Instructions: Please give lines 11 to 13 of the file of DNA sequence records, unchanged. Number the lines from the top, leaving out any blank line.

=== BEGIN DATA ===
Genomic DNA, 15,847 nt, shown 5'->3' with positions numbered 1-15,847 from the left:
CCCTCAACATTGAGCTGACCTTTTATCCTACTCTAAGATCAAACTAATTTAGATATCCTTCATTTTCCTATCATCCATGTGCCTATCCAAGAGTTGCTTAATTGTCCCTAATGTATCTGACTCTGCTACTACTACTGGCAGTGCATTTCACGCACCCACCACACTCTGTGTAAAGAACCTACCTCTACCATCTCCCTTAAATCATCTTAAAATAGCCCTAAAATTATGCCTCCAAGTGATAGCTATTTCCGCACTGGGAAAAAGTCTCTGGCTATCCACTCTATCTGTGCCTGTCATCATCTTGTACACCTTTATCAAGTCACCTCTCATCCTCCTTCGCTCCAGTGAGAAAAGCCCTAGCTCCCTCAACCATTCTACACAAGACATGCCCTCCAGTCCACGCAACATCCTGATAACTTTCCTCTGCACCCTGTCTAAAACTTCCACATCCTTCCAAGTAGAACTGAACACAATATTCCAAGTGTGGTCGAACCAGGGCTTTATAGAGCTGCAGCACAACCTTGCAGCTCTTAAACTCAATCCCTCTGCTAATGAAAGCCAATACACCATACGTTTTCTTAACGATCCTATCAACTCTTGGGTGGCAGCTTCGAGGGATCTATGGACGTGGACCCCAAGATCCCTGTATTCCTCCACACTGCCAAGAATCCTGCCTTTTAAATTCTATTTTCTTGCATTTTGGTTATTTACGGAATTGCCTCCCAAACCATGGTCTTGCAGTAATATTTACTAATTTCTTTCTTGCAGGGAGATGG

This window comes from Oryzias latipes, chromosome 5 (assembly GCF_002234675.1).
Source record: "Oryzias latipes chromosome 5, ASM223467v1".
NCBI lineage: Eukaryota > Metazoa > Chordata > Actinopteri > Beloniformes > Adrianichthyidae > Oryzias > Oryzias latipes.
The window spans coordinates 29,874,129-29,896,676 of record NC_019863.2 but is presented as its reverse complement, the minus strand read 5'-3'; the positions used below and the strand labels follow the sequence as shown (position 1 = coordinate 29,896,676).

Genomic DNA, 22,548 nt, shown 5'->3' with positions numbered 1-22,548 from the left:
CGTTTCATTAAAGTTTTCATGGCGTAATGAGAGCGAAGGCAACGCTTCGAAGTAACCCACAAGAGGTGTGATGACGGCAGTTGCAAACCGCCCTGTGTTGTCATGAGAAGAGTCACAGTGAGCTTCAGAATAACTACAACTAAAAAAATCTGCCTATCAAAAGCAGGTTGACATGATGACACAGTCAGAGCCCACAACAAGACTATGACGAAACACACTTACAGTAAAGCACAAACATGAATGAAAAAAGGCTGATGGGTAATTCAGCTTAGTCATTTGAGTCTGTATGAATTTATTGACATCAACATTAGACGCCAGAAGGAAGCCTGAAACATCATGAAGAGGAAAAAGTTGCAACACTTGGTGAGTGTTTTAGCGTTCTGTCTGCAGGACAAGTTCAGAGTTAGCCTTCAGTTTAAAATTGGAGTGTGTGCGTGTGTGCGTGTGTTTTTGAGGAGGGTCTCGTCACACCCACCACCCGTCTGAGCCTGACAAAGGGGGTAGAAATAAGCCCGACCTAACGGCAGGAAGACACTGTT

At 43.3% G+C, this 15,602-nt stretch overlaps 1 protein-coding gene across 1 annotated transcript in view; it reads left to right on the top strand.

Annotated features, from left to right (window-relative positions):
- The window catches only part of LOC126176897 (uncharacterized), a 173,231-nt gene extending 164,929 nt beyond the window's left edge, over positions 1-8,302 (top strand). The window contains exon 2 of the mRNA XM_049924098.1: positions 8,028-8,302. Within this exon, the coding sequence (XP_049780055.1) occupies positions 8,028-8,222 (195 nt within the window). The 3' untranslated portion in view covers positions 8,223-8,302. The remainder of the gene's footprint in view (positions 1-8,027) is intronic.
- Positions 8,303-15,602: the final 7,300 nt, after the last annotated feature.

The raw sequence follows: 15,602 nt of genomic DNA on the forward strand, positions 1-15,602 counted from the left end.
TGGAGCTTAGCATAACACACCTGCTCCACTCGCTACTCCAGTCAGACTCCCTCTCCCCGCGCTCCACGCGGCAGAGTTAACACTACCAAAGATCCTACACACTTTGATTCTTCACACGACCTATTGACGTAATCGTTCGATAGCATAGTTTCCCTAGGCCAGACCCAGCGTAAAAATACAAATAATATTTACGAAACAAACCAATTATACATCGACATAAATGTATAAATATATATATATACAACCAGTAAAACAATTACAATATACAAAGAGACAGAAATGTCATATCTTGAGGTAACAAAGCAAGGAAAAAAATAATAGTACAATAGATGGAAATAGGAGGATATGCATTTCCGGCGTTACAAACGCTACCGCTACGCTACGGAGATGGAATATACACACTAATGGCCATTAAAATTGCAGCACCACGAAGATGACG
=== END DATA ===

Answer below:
- The window catches only part of LOC126176897 (uncharacterized), a 173,231-nt gene extending 164,929 nt beyond the window's left edge, over positions 1-8,302 (top strand). The window contains exon 2 of the mRNA XM_049924098.1: positions 8,028-8,302. Within this exon, the coding sequence (XP_049780055.1) occupies positions 8,028-8,222 (195 nt within the window). The 3' untranslated portion in view covers positions 8,223-8,302. The remainder of the gene's footprint in view (positions 1-8,027) is intronic.
- Positions 8,303-15,602: the final 7,300 nt, after the last annotated feature.

The raw sequence follows: 15,602 nt of genomic DNA on the forward strand, positions 1-15,602 counted from the left end.